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Chief Judge Douglas Ginsburg of the U.S. Court of Appeals for the D.C. Circuit announced last week that he will step down from his position as chief judge on Feb. 10. Judge David Sentelle will replace him — and just in the nick of time. U.S. code prohibits appellate judges 65 years and older from taking the helm, except in rare circumstances. Sentelle, who turns 65 on Feb. 12, will become chief judge on Feb. 11. (Don’t expect a torch-passing ceremony. The D.C. Circuit has traditionally avoided pomp. In fact, Sentelle and Ginsburg won’t even be swapping chambers.) Ginsburg declined to comment on his reasons for stepping down, but court watchers say he did the polite thing by bowing out nearly six months before his seven-year term was set to expire. “It’s a fairly common practice,” says Carl Tobias, a professor at the University of Richmond School of Law. “And it’s obviously the collegial thing to do.” Ginsburg’s Jan. 24 announcement was the second in as many months to come from Washington’s federal courthouse. Chief Judge Thomas Hogan of the U.S. District Court for the District of Columbia announced last month that he will take senior status in May. Judge Royce Lamberth will replace him. Ginsburg joined the D.C. Circuit in 1986 and became chief judge in 2001, just weeks before the Sept. 11 terrorist attacks. At 61, he will remain an active member of the bench, a court spokeswoman says. During his tenure, Ginsburg endorsed changes to the Federal Rules of Appellate Procedure that allow unpublished opinions to be cited in legal briefs. Sentelle was confirmed in 1987, after two years on the U.S. District Court for the Western District of North Carolina. He has served as the presiding judge of the division that appoints special counsel and is chairman of the Judicial Conference’s Judicial Security Committee.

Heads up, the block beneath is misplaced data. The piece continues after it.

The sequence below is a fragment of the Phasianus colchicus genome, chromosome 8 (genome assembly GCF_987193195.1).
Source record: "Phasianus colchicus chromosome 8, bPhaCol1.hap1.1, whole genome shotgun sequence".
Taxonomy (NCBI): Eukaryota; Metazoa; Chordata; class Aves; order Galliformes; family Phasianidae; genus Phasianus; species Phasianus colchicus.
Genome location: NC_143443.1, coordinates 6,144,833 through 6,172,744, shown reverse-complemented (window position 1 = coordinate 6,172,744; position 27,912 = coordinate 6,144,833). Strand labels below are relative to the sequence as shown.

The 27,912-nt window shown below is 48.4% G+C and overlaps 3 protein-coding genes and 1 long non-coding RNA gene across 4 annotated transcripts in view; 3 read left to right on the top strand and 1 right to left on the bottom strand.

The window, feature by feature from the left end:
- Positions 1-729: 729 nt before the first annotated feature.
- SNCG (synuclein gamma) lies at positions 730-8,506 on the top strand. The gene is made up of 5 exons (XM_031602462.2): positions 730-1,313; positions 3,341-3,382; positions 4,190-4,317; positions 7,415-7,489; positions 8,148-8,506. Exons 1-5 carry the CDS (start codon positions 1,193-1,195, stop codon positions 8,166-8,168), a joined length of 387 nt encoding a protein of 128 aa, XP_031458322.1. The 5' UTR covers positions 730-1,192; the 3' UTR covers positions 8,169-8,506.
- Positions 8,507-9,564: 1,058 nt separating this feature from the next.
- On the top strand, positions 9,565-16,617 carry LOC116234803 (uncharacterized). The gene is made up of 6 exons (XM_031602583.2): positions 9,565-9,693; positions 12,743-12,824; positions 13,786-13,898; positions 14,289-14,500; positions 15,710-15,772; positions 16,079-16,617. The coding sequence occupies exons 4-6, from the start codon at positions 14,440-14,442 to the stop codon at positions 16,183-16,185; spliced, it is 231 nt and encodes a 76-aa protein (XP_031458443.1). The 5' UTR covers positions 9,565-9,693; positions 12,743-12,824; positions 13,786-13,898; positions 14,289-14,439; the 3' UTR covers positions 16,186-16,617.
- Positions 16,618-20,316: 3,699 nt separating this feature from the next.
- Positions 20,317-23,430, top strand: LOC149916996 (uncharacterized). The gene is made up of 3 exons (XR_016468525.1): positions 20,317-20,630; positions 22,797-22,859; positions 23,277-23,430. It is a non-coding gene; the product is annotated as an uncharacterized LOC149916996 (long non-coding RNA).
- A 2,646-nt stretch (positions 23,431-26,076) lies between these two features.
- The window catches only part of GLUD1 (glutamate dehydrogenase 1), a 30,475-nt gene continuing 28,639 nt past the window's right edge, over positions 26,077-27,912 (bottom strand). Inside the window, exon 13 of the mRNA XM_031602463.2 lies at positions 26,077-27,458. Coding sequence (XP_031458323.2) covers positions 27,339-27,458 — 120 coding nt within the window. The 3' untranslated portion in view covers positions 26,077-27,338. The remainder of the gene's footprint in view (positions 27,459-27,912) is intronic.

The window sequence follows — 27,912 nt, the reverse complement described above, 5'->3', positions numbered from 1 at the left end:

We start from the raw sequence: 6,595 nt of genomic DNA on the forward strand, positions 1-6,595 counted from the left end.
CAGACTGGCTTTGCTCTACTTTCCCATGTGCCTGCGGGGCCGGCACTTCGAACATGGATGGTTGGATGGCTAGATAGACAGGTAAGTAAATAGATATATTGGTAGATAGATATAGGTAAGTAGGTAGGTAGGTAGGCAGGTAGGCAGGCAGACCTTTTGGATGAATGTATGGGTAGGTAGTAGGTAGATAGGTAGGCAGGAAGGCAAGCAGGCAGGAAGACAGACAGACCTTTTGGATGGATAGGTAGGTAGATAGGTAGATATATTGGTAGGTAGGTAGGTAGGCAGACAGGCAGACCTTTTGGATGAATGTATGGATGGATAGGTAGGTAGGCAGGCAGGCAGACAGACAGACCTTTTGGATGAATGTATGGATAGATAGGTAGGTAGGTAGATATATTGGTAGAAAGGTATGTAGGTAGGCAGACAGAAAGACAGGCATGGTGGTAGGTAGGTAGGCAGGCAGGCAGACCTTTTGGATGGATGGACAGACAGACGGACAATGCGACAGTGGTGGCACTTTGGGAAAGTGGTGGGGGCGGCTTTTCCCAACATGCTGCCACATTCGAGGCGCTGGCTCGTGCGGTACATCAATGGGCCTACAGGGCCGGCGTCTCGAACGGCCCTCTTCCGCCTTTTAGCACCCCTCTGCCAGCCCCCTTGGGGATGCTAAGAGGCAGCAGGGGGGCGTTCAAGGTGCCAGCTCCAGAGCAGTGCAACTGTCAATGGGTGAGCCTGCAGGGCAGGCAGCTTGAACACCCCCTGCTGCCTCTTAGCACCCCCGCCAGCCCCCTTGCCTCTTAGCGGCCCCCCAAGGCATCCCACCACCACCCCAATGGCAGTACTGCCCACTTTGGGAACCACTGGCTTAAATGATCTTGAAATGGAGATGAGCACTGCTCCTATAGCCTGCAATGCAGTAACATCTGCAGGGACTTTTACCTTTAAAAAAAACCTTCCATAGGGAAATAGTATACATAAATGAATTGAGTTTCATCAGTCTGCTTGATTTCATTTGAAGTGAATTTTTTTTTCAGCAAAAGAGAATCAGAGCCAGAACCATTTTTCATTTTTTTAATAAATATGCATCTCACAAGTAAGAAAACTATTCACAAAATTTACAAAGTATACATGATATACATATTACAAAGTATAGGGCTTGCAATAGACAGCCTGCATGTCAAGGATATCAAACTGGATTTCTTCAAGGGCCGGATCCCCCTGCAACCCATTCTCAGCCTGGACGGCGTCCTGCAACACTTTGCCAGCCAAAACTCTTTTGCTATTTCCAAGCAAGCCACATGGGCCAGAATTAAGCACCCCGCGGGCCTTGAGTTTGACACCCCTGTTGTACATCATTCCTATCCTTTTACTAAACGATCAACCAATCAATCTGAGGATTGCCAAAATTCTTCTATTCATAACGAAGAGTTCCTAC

Joe Palazzolo can be contacted at [email protected]. Tony Mauro can be contacted at [email protected].

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